Michael Peck interviewed by Arts Hub.
Michael peck is the current feature artist on Arts Hub.
ArtsHub Q&A Michael Peck – Artist
What did you want to be when you grew up?
That depends on what age I was at the time. Here we go, starting from about the age of three and ending somewhere in my early thirties (now); Batman, fireman, policeman, garbage man (I’d still like to hang off the back of a truck!), professional skateboarder, professional surfer, landscape gardener, builder, furniture designer, architect, wealthy entrepreneur, poor humanitarian worker, or an artist. I’m still not sure what I want to be!
What did you become?
What’s your official title?
As a teacher my students call me Mr.Peck, however this is a title which no 31 year old should ever be called. I guess professionally I’m a visual artist.
What’s your background – how did you end up here?
I have always loved anything where I get to be creative and see my ideas being put to use in the real world. I grew up with pencils in my hand, I spray painted walls as a teenager and I discovered oil paint when I was eighteen. Although there have been many things I’d like to have explored, there never seemed to be an equal alternative to becoming an artist. When I completed my fine arts degree at Monash University, I was picked up by Gallery 101 in Melbourne and people seemed to like my work. Since then I’ve been lucky enough to travel a fair bit and produce commissioned work in London and New York. I’ve been exhibiting at Metro Gallery for the past 5 years.
How would you describe your work to a complete stranger?
Normally when I tell people I am a painter they ask me if I paint houses! People are not always easily convinced that being an artist is a career so normally I keep it simple; I paint pictures, I exhibit, I open myself up to scrutiny but I love what I do.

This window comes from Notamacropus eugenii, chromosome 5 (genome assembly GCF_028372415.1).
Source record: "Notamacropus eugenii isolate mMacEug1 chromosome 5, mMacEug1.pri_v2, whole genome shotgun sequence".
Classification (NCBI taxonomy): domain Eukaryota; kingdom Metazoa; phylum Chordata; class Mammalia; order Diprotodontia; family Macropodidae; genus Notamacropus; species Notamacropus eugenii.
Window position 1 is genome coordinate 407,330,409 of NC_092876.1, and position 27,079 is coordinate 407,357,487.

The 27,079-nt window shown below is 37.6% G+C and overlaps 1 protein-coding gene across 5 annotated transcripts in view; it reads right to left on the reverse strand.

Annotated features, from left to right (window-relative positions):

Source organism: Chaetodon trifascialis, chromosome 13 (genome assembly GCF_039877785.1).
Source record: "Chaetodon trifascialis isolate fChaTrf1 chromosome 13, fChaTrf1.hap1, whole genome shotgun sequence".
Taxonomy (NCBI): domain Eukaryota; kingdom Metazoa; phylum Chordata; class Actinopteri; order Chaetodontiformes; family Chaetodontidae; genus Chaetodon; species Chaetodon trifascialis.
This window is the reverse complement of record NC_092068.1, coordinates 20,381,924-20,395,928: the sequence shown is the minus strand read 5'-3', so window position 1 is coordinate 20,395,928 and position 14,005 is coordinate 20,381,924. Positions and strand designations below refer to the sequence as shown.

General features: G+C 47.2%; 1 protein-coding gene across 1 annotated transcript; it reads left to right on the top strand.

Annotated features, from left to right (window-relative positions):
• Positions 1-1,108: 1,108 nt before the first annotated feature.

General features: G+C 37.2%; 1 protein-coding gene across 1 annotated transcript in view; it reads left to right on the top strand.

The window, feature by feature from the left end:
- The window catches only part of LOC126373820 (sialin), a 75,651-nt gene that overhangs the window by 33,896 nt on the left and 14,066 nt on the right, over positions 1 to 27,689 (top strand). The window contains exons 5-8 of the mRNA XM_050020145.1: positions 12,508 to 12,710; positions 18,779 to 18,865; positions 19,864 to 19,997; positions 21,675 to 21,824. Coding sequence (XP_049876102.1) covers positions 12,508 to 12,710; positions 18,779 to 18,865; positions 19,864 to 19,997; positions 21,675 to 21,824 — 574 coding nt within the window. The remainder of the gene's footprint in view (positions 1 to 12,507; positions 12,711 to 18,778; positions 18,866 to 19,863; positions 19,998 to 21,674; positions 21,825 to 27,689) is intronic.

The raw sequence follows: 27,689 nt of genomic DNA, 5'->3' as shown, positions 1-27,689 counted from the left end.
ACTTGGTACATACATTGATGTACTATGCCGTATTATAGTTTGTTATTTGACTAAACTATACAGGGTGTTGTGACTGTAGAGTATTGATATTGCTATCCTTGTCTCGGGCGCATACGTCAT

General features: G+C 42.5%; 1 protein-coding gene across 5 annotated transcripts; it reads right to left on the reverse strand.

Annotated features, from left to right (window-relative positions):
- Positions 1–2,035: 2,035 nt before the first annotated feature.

What’s the first thing career related you usually do each day?
I normally start in the studio at about 8.30 but I like to take the first half an hour just getting into the right frame of mind. I choose the right music depending on the type of painting I am doing and then I take time to look at each of the paintings I have in progress and think about the directions I will take them. If I do not take the time to do this I rush into my work and make mistakes, or worse, it begins to feel like work!
Can you describe an “average” working day for you?
I always have a few paintings going at any given time so I spend the majority of my time in the studio in front of the canvases. My days are pretty routine; I arrive, choose music to play, paint until lunch when my wife and kid’s come to visit, and then I paint up until about 6.00. I always have my laptop next to me in the studio so all of my administrative tasks can be done in between painting. I have a few friends who also do the same so often we email each other about what we are working on.
Who or what in the arts world most inspires you?
I am really inspired by art in public places- Art which you engage with when your not thinking about engaging with art; Graffiti, public sculpture, fashion, architecture and design all inspire me. Recently I have also been following a number of artist’s blogs. I love that these are constantly changing and do not seem to be limited only to showcasing artworks but more importantly give insight into how the artist’s day to day experiences contribute to new ideas.
What’s the toughest challenge you’ve dealt with on the job?
Earlier on, the greatest difficulty was to get my work noticed. Artists always run the risk of working really hard and then having no one pay any attention.
What’s the best piece of advice you were ever given for your career?
I ignored it! On the first day at art school I was warned that in reality only one student each year will actually go on to a successful career as an artist! The second best advice was that if I wanted to have a successful career as an artist I needed to be very stubborn and not listen to smart advice!
What are the top three skills you need in your particular role?
1. You have to be passionate, creative and skilled as an art maker.
2. You need to be able to finish projects and not go on tangents every time a new idea emerges.
3. You need to be good with people but accept that not everyone will always understand or like what you do. You need to be prepared for lots of knock-backs but at the same time make the most of good opportunities.
What’s the best thing about your job?
I get to do what I love and I get to put the best of me into something which I think is meaningful and purposeful.
And the worst?
Feeling uninspired and trying to force it!
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